Managers aren’t mind readers
Huffington shared the story of a woman who was struggling at work because her manager had set a daily 7:30 a.m. conference call—the same time that she needed to drop her daughter off at school. The conflict was disrupting the woman’s life—but it turned out that her manager had no idea.
“Women are often very reluctant to speak up about what’s important to them, especially when it comes to children, because they think it’s going to be seen as a sign that they’re not sufficiently dedicated, that they’re on the ‘mommy track.'” she said.
The solution to such problems can be as simple as creating better communication, noted Huffington. Employers must do better about asking workers what they need—and employees must be better about telling them.
While it’s not a new thing for Huffington—indeed, she’s been beating this particular drum since at least 2014—I have to mention her invocation of #StyleRepeats because I think it’s such on-point advice. Noting that she’d worn the same dress to two previous events before appearing on the Great Place to Work stage, Huffington told the women in the audience, “we’re at a competitive disadvantage with men—we waste an enormous amount of time and energy on picking a different outfit for every occasion.” So, even the playing field by buying something you love—”I’m not against beautiful clothes”—and “wear it again and again and again.”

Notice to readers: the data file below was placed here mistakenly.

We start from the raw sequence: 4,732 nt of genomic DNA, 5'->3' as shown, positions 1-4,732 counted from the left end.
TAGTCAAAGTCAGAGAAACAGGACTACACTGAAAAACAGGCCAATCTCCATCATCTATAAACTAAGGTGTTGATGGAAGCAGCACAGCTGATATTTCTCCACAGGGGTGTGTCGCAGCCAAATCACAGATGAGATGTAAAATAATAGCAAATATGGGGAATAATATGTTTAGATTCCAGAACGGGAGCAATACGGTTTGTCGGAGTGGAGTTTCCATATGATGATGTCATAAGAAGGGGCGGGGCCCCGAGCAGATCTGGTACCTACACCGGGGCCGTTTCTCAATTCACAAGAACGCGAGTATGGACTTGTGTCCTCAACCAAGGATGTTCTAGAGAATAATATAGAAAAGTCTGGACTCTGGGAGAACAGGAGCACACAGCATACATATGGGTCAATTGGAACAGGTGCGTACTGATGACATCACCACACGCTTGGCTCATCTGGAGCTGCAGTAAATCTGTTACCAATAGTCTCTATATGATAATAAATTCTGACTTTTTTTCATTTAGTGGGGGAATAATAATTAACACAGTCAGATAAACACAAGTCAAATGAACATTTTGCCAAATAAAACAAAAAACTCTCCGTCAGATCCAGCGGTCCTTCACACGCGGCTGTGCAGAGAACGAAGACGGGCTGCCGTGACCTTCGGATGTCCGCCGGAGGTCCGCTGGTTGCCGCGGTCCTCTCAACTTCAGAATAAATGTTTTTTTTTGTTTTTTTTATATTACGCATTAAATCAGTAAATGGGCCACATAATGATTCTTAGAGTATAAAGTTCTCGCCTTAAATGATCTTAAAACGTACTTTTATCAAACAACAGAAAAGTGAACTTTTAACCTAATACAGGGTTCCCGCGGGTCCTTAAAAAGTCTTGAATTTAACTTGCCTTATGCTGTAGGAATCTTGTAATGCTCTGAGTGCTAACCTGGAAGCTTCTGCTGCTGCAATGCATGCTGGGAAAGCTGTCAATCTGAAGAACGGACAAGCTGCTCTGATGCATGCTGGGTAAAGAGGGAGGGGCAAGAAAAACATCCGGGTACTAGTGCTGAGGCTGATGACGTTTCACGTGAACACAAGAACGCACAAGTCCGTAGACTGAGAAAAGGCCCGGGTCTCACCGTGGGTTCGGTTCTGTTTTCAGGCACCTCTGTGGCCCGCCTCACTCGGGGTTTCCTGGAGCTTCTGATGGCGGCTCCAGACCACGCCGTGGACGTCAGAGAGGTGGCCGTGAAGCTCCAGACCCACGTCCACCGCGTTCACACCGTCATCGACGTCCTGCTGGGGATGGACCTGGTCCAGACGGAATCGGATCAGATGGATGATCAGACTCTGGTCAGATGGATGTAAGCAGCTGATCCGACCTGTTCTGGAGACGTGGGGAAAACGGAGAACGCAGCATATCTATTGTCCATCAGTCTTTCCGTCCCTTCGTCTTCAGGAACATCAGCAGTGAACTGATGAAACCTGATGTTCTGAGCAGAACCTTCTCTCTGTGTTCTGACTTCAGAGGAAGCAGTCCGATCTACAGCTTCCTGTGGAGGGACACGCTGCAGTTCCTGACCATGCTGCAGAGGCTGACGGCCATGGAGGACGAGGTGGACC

ALSO IN THE HEADLINES
• BABA buys into RTR. Blue Pool Capital, a financial firm that invests the wealth of Alibaba founders Jack Ma and Joe Tsai, has invested $20 million in Rent the Runway, the clothing rental platform run by co-founder and CEO Jennifer Hyman. “I have huge respect for Joe and Jack and wanted to opportunistically involve them in the business as we embark on our biggest growth stage,” Hyman says. Recode
• Ivanka one year in. WaPo paints a portrait of Ivanka after a year in the White House, which “comes from interviews with more than a dozen administration officials, lawmakers and outside confidants, many of whom spoke on the condition of anonymity to offer a more candid assessment.” Among some of the juicier details? Her husband, Jared Kushner, reportedly views her as “freelancing” on “pet projects” as opposed to the administration’s stated top priorities. (She has pushed for paid family leave and STEM education.) And staffers call the couple “Javanka”—which they hate. Washington Post
• Warren won’t run. Sen. Elizabeth Warren (D-Mass.) has announced that she will not be running for president in 2020. She is, however, running for re-election this year. NBC